My mother had been asking me to teach her how to use the Internet and email for a long time. She had been sitting down with her daughters and son-in-laws as we talked back and forth using words like “www”, “site”, “email” and “chatroom”.
She had seen her grandson using the computer since he was two-years old, sucking his thumb and guiding the mouse with his free hand. Being a very active woman, I think she felt left out.
I would print her email messages and pictures sent by nephews and nieces from Iran, Turkey, Washington DC and LA. But she wanted to know how to receive the messages by herself. At last about a month ago I got a chance to show her the basics and open an email account for her.
It was a frustrating experience.
My mother has a degree from Tehran University. She worked for many years before following her two children to the U.S. She lives by herself, travels a lot with her friends, and has taken care of my son for the last eight years. She also drives the car faster than I do.
But she cannot use a mouse.
She cannot understand the difference between her email address and the Internet as a whole. She cannot remember how to access her email and what to do when she gets it. She has written all the steps down one by one, but once she sits in front of the computer she freezes.
She asks the same questions over and over. I told her I would only answer the same question 10 times, no more. She calls me at work several times a day with questions such as: “I am at Yahoo now and I want to send an email to your sister. What do I do?”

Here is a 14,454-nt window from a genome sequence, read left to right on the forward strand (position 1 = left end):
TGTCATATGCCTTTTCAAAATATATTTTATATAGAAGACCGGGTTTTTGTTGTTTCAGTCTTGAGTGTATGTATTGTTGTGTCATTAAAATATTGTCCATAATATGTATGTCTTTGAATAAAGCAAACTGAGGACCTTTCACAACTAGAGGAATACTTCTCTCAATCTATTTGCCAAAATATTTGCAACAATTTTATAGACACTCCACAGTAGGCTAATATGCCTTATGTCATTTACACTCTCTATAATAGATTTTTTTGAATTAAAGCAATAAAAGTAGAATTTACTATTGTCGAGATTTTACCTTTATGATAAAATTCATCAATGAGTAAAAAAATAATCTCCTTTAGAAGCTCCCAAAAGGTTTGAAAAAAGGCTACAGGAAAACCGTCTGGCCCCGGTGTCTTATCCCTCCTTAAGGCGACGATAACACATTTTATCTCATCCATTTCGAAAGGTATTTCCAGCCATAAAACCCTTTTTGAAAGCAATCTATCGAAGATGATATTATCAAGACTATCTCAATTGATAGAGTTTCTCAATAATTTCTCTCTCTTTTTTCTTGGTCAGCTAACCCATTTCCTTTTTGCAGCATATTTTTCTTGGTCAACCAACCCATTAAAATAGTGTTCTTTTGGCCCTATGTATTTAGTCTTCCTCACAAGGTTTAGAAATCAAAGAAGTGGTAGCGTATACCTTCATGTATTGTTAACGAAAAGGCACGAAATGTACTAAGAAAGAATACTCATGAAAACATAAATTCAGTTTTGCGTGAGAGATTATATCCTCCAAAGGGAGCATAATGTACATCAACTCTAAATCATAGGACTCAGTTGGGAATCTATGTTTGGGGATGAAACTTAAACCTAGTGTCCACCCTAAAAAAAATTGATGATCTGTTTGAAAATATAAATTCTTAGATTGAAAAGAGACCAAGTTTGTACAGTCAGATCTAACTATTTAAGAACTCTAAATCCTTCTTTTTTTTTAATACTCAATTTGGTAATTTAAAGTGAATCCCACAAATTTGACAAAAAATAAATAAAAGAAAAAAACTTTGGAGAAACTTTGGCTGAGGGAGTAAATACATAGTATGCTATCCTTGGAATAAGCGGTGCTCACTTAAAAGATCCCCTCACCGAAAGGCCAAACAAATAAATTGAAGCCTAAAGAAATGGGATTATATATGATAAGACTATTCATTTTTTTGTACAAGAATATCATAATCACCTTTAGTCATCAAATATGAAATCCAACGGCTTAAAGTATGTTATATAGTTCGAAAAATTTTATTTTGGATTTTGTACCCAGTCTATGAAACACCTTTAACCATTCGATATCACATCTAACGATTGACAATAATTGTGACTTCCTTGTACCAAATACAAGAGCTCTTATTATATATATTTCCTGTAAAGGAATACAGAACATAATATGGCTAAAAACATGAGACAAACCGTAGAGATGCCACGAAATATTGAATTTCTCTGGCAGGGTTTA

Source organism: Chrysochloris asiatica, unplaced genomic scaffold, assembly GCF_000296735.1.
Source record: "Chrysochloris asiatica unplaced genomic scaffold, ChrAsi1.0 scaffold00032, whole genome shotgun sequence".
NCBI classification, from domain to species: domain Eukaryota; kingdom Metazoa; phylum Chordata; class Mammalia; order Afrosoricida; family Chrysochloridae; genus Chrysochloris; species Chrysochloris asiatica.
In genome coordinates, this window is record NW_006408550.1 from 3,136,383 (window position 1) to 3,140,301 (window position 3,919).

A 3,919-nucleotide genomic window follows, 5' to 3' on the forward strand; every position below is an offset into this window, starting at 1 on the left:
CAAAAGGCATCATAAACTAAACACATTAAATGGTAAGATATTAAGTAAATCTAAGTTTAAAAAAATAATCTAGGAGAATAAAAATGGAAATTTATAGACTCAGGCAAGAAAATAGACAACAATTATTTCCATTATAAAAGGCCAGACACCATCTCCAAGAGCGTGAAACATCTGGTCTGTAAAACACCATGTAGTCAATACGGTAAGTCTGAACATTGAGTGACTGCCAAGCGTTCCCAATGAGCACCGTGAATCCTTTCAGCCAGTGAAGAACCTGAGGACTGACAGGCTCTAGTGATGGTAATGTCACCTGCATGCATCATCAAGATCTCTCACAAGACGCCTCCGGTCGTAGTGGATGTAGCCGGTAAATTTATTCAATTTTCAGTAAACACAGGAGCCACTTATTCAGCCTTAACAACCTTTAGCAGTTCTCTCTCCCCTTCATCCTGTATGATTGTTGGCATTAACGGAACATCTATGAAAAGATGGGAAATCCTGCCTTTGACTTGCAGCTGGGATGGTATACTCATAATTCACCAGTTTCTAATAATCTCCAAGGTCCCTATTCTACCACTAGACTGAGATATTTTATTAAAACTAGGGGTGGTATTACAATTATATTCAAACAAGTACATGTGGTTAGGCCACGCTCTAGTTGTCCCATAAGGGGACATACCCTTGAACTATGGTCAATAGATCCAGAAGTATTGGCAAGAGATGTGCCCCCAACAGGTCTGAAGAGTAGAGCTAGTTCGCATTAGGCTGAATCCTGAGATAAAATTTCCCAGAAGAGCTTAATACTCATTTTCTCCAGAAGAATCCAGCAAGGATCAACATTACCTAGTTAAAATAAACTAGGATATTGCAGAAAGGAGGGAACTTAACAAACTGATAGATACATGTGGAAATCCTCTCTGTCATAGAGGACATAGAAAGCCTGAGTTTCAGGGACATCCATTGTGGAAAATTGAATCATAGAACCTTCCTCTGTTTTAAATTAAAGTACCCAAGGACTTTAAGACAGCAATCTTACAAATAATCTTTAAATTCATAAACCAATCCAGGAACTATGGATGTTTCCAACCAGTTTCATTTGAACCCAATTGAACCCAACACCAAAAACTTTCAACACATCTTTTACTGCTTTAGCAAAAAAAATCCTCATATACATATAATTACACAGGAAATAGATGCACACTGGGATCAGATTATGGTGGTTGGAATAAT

“You have to get into your mail.”
“But I don't want to read email. I want to send one. Don't I go to her www first?!”
“Mano hol mikoni.”
“Sorry mom. Okay. Let's take it from the start.”
Two nights ago my husband wanted to get online when he noticed our DSL connection ID number and password had been changed. It took him a while to set them up again.
“Mom did you type anything here yesterday?”
“Yes. M Yahoo ID number and password.”
“But do you see Yahoo anywhere? This is not Yahoo. You have to GO to Yahoo first and then type your information”
Looking like a little girl caught cheating at school, she thought of an excuse fast.
“Well it didn't say it wasn't Yahoo!”
She knew full well how funny this excuse was. I felt like laughing and crying at the same time. I sat her down, got her in her email and she started typing a message to her niece. As I was leaving the room I looked at her: Bending over the computer, fishing for letters on the keyboard one by one, checking her words, trying to use her mouse and succeeding more or less.
Why had I been hard on her? Maybe her helplessness unsettled me. For the first time she had turned into my child . It was a little scary. Then I looked again. She was a woman who had left her country, where she was somebody, leaving behind all her sisters and brothers, coming to a foreign country when she was well past middle-age and starting all over again.
In using the Internet, not only has she gotten over the problem older people usually have using new technology, she has also used it in a foreign language and a in foreign environment. Yet there she was sitting there typing away, calling me over and over for help and not giving up.
I know she will learn this too. She is a survivor.